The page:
As I started watching this movie, I have to say I was glad I was alone.  Initially, I had thought about having my husband watch with me, but then I decided I wanted this to be something I watched alone.  Interspersed with clips of her comedian routine, she talks with some incredible Christians including Mike Huckabee and then Benham Brothers along with Danny Gokey.

Chonda Pierce definitely has the heart for those who are hurting and it comes through her work.  The other thing that stands out in this movie is that she is unashamedly Christian.  When she visits the Benham Brothers, I learned something I did not know previously, which was their minor league baseball foray.  But I did know they were unapologetically and unashamedly Christian.  I also had to chuckle when Chonda Pierce turned the interviewing tables on Mike Huckabee and even sat in his chair.

In the clips from her comedy routine, she talks directly to the women in the audience.  Although there are some men present she makes it clear that she is talking to women.  With her personal experience of being a widow who is trying to get back out into the dating world, she truly made me laugh and shake my head in agreement at times.

The Christians in this show demonstrate the heart and love of Christ through their words and actions.  I will say I feel this show would best be enjoyed with a bunch of your favorite women and some good snacks to go along with the show.  Truly, this is a movie that will make you laugh and understand that as Christians we need to be unashamed of our faith.


Win 8 disc

GIVEAWAY LINK:  https://www.blessedfreebies.com/chondra-pierce-giveaway.html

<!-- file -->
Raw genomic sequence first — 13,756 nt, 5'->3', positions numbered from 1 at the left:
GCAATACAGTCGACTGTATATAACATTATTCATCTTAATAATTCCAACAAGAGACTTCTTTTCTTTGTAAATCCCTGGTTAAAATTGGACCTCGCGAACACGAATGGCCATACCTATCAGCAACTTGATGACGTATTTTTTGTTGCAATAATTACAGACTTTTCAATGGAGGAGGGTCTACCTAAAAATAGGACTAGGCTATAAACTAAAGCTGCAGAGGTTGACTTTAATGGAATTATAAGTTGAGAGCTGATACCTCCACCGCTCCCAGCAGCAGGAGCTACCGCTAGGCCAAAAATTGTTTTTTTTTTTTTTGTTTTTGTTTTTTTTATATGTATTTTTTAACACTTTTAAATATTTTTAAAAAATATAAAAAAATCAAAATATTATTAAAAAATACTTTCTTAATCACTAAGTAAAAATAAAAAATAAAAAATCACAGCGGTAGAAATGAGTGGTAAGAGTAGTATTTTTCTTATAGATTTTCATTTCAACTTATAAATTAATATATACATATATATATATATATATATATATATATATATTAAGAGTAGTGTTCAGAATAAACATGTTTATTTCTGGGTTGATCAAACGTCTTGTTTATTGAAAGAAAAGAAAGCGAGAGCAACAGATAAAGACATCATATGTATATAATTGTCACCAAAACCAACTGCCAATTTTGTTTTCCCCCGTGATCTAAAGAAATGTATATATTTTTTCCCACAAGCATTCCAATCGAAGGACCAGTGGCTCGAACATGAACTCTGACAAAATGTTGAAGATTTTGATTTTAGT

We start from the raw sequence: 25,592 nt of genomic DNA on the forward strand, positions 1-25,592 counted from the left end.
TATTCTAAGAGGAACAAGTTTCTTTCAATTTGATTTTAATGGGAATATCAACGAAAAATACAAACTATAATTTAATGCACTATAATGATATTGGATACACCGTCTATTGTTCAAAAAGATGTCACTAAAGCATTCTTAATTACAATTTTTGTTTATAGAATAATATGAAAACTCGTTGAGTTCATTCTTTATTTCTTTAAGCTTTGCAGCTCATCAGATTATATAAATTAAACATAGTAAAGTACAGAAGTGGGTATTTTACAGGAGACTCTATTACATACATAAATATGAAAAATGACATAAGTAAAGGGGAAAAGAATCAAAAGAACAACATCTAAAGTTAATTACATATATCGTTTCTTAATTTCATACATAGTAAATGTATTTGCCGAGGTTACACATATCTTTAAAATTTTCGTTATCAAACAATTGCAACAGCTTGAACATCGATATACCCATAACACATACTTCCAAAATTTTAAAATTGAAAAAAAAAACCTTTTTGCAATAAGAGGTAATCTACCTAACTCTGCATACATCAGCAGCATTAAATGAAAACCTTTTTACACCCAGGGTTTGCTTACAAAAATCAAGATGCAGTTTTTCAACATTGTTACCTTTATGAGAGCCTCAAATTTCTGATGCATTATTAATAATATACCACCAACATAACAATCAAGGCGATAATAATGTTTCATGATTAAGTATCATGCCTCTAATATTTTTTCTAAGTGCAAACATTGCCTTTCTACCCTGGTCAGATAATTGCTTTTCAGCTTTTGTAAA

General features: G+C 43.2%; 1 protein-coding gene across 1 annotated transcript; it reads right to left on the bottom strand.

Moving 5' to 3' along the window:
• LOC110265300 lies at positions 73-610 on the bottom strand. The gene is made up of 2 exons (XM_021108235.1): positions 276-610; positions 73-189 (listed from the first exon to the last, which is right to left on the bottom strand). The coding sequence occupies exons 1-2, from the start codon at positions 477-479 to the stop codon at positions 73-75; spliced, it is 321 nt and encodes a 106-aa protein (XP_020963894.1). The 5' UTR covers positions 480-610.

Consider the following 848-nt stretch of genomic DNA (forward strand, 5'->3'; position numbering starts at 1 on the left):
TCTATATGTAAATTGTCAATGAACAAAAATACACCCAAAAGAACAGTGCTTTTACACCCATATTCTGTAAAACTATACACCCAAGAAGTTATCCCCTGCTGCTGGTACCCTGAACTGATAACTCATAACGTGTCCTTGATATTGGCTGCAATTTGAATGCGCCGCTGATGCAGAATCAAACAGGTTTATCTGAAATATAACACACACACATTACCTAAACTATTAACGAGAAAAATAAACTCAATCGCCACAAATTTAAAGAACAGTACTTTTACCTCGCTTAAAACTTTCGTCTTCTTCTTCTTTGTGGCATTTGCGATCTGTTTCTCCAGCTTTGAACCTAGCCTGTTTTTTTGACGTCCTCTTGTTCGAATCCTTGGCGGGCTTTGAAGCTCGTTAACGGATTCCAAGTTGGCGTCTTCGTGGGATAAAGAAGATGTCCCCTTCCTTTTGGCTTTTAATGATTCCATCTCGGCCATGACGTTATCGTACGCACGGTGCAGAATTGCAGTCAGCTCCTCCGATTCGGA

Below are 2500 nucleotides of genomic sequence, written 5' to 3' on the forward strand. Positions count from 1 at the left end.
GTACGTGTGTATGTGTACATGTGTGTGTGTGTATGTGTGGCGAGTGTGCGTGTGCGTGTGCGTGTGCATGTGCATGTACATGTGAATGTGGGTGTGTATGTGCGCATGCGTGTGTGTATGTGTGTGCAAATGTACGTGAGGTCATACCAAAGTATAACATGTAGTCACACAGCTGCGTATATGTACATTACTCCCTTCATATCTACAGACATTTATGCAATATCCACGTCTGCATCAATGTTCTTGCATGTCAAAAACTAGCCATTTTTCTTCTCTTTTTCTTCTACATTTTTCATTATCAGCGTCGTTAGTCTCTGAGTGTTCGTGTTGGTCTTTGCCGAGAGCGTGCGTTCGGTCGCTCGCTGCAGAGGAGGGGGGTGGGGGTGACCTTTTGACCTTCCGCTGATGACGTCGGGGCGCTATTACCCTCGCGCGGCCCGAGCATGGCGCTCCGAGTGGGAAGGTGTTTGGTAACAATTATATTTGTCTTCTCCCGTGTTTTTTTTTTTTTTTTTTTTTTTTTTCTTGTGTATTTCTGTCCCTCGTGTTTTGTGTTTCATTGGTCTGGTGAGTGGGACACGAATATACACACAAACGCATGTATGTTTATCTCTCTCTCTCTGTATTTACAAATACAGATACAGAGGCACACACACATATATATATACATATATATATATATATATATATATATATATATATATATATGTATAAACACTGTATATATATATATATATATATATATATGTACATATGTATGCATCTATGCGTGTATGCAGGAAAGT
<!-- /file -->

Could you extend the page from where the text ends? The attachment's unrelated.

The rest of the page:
Giveaway ends May 6 and winner will be selected by May 15th.  Prizes are physical items that will be mailed.

So check this movie out for yourself!  And as I said take some special women in your life with you so you all can get some laughs.




Blogging A to Z – “B” is for Boisterous Boys

#AtoZChallenge 2019 Tenth Anniversary blogging from A to Z challenge letter B

This is my second post for Blogging A to Z 2019, which means the letter is “B”. “B” is for boisterous boys.  Growing up, I imagined I would have children.  However, I do not think I was prepared for God’s incredible sense of humor.  He gave my husband and me three sons followed by one daughter.  Our sons are boisterous boys.  They like to be loud, and sometimes they like to be super rambunctious.  Even at 22, 20, and 18, these boys love life and living it to the fullest.

They keep our home filled with laughter, love, and more.  They adore their sister and constantly demonstrate their love for her.  But these boys can be a handful at time.  They definitely believe the sky is the limit.  And what one does not think of doing, one of the others surely will.

So today’s letter is “B”.  What comes to your mind for the letter “B’?

If you would like to read my other posts in this series, click here.

Review of the “Gospel of Matthew” from Alabaster

As a Christian, I am always on the lookout for Biblical books to read and study.  So when I had the opportunity to review the Gospel of Matthew from Alabaster.com, I was thrilled for the opportunity.  This book begins with the history of the birth of Jesus and finishes with mentioning the Great Commission.
I really wanted to love this book, but unfortunately, I can not say I did.  It utilizes the New Living  Translation, which is not one of my favorite translations.  Also, the font and color of the font made it difficult to read.
The book is of a more expository nature than a Bible study workbook.  I feel like I would have loved it more if the font had been different and different photographs had been selected.  The paper is of wonderful quality.  The idea behind this book is great, but I feel like the execution could have been done better.
So check out this book for yourself.
Win 1 of 5 Copies